If you have a good beginning, go out with a bang.
There have been commercials and TV graphics with head-butting, exploding football helmets, one beer bottle crashing into another and exploding; endless other things crashing into each other and exploding. But the exploding gloves image we created with Sylvester Stallone for the teaser trailer for Rocky IV was the first (although I did work on blowing up Jack in The Box).
Rocky IV is a metaphor for the Cold War and the trailer we created, and more specifically the ending with its exploding red and white boxing gloves, is its visual metaphor, a logo; one that was ultimately so popular the film didn’t need the title for identification. Just show those exploding gloves and people knew what movie you were talking about. That visual metaphor became my most copied graphic.
Unlike most movie trailers, traditionally constructed of images culled from existing footage of the film, our teaser trailer was developed like a commercial, from storyboard to execution, every image shot specifically for the trailer.
MGM Senior VP of Advertising, Greg Morrison, and Bill Loper, the studio’s Director of Advertising, were my clients. To shoot, I hired cinematographer Vilmos Zsigmond, whose credits include The Deerhunter, Close Encounters, Life Is a House, and Woody Allen’s Melinda and Melinda. I produced and directed. We got Sylvester Stallone and Dolph Lundgren in a simple empty garage in Culver City and created our mini-movie.
I had Vilmos position the camera low to push the height of Dolph to visually loom large over Stallone. We wanted to build on the legend of ‘Rocky’ and symbolize the concept of Rocky IV being bigger than life.
“Stallone liked the trailer but thought the ending needed more of a punch.” – Betsy Sharkey, ADWEEK
We had powerful footage of the two men boxing but I agreed with Sly and brought in R&B Efx of Burbank. With them we created the live exploding gloves image with the multi-dimensional movie title emerging from the smoke.
“We built four sets of plaster gloves and had some pyrotechnic guys blow them up with dynamite caps.” – Michael Morreale, Efx’s executive producer.
Since we were shooting independent footage not cut from the film itself, we had to carefully match the closing action sequence shot days earlier: the gloves were in a certain hanging position and had to be perfectly duplicated for continuity’s sake. For an entire day Efx blew up gloves but it was actually the second set that made the final cut.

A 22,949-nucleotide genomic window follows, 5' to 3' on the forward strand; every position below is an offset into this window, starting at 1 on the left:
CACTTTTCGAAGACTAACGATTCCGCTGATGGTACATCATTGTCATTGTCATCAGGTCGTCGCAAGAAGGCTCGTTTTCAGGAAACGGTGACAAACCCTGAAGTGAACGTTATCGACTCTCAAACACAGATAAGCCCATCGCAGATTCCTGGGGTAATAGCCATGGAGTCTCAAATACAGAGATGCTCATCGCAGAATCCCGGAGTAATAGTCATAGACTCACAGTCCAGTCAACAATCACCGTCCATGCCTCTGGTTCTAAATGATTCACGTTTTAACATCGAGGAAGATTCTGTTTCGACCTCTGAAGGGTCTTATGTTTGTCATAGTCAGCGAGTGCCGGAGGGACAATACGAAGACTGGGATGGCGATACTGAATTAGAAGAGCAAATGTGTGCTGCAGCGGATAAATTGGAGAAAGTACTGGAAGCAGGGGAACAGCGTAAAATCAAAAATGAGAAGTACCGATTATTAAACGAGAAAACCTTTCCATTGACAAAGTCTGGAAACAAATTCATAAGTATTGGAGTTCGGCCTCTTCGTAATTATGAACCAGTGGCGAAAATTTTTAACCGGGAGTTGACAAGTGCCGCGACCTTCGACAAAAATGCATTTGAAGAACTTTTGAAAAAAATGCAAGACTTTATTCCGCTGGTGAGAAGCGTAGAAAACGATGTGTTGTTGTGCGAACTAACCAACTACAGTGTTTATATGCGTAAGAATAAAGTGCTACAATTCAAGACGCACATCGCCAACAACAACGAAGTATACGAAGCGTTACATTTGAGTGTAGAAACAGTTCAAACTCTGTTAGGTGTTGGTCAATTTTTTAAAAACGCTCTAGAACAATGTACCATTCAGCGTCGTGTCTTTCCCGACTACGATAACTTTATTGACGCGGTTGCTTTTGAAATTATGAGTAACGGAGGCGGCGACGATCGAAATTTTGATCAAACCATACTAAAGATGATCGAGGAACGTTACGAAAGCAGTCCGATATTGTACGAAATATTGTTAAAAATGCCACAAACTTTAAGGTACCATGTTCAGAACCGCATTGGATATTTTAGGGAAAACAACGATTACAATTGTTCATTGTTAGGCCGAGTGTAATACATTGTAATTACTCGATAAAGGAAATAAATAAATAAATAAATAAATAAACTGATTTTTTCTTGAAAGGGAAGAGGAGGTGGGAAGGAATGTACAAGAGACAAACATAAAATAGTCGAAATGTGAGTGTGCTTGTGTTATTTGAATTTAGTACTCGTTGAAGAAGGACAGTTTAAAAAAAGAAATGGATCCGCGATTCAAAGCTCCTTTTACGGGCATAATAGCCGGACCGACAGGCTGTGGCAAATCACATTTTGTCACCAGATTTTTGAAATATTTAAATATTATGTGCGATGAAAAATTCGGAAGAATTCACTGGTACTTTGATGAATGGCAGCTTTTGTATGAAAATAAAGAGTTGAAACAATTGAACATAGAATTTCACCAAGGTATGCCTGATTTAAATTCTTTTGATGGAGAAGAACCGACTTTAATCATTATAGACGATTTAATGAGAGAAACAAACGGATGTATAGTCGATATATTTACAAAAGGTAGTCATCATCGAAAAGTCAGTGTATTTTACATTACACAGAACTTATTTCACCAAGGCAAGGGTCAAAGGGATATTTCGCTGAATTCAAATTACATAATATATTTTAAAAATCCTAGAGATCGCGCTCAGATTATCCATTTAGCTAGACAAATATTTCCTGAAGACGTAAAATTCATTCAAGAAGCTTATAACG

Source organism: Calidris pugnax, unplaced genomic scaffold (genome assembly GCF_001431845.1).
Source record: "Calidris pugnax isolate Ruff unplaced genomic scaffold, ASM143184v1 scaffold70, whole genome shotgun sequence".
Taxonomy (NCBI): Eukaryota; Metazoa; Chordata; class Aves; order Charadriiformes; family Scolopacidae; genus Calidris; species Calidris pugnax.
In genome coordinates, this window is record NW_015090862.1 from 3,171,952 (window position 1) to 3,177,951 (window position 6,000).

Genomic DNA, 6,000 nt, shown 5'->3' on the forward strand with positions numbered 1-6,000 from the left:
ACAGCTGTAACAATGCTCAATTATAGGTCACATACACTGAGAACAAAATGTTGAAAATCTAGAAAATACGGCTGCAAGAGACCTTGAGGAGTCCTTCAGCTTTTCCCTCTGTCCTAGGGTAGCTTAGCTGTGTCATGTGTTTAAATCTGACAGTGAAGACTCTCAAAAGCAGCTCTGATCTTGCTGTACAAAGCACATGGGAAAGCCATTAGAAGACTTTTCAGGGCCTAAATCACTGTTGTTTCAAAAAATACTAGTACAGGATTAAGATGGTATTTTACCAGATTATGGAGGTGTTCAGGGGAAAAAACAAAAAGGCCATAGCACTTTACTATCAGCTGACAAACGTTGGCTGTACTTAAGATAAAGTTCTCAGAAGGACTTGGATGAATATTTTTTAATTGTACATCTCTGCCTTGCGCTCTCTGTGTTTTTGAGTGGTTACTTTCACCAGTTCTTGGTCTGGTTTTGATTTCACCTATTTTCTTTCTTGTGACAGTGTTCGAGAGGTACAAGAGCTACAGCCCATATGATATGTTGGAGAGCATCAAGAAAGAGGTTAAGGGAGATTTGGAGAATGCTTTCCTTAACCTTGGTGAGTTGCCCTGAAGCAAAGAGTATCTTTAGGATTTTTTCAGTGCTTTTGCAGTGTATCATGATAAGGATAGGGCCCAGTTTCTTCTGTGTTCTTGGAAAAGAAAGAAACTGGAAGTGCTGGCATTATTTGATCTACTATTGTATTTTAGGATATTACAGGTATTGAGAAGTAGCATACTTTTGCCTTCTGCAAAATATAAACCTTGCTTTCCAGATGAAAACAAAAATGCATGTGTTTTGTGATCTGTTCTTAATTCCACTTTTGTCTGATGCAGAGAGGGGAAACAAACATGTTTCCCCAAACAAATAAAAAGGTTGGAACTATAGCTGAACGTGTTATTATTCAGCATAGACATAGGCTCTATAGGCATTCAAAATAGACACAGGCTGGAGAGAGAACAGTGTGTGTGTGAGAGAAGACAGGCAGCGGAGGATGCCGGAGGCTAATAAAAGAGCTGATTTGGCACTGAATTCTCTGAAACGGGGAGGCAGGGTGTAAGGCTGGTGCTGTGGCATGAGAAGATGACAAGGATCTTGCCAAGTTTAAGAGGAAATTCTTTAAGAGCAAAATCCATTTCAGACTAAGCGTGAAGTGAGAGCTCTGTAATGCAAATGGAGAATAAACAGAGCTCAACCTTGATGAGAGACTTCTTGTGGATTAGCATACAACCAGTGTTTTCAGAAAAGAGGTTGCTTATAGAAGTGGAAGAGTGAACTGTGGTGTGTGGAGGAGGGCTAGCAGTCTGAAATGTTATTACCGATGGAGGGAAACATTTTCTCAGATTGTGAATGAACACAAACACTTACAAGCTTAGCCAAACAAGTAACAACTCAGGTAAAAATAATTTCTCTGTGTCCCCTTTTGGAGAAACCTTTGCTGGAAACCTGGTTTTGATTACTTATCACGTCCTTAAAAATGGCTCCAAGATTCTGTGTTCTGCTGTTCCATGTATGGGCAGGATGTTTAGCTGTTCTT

At a time when only about 40% of the traditional movie trailers actually got played by exhibitors, MGM took special care to make sure this trailer would be seen, latching it to its very popular James Bond franchise, which had A View To Kill as its major summer release that year.
“Rocky IV, The Trailer has had audiences screaming in the aisles, exhibitors begging for copies and TV stations crying for behind-the-scenes interviews.” –Betsy Sharkey, ADWEEK
I was told that cynical movie marketers were waiting to see if our mini-movie would work to sell a major feature.
Tracking studies assessing impact indicated our teaser trailer pushed awareness of the movie past 36%, well beyond the 5-10% public awareness a trailer typically generated. Rocky IV went on to become the highest grossing of all the Rocky movies, opening with the best weekend of all. We got ‘em in the doors and the movie kept the audiences coming to the theaters.
“This is not the end. It is not even the beginning of the end. But it is, perhaps, the end of the beginning.” — Winston Churchill
(A tip o’ the hat to Betsy Sharkey for all the word help.)
(Gloves available for purchase at ScreenUsed.com)
Mike, I was 10 when this movie came out. The movie poster brings me back to those lovely ’80s. I will miss them again and again. The trailer is a film in itself. Pure drama, stunning angles, lights and effects. Cold War metaphor with gloves, heat & sweat. I will trade this one with tons of trailers we have now. Richard L.
Hey Mike – FYI: your log0 for Gordon & Smith was listed as one of the top 100 of the most widely recognized logos from San Diego companies EVER! (http://bit.ly/kRB4Fx). Thanks again for the classic Gordon & Smith logo. 52 years and who’s counting? Larry & Gayle Gordon
Wow! Thanks, Gayle! MS